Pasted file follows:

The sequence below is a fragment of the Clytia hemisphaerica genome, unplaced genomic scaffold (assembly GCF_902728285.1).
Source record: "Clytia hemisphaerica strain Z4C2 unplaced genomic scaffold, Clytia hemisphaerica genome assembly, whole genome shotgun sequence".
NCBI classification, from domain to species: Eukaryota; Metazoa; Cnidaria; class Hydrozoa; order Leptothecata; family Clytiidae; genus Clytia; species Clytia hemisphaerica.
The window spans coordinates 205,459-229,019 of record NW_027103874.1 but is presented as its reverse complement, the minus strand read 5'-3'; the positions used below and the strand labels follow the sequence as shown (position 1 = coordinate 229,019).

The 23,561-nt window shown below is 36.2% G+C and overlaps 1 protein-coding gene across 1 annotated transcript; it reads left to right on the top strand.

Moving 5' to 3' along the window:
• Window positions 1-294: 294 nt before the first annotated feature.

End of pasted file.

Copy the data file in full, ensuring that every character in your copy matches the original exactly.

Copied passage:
The sequence below is a fragment of the Clytia hemisphaerica genome, unplaced genomic scaffold (assembly GCF_902728285.1).
Source record: "Clytia hemisphaerica strain Z4C2 unplaced genomic scaffold, Clytia hemisphaerica genome assembly, whole genome shotgun sequence".
NCBI classification, from domain to species: Eukaryota; Metazoa; Cnidaria; class Hydrozoa; order Leptothecata; family Clytiidae; genus Clytia; species Clytia hemisphaerica.
The window spans coordinates 205,459-229,019 of record NW_027103874.1 but is presented as its reverse complement, the minus strand read 5'-3'; the positions used below and the strand labels follow the sequence as shown (position 1 = coordinate 229,019).

The 23,561-nt window shown below is 36.2% G+C and overlaps 1 protein-coding gene across 1 annotated transcript; it reads left to right on the top strand.

Moving 5' to 3' along the window:
• Window positions 1-294: 294 nt before the first annotated feature.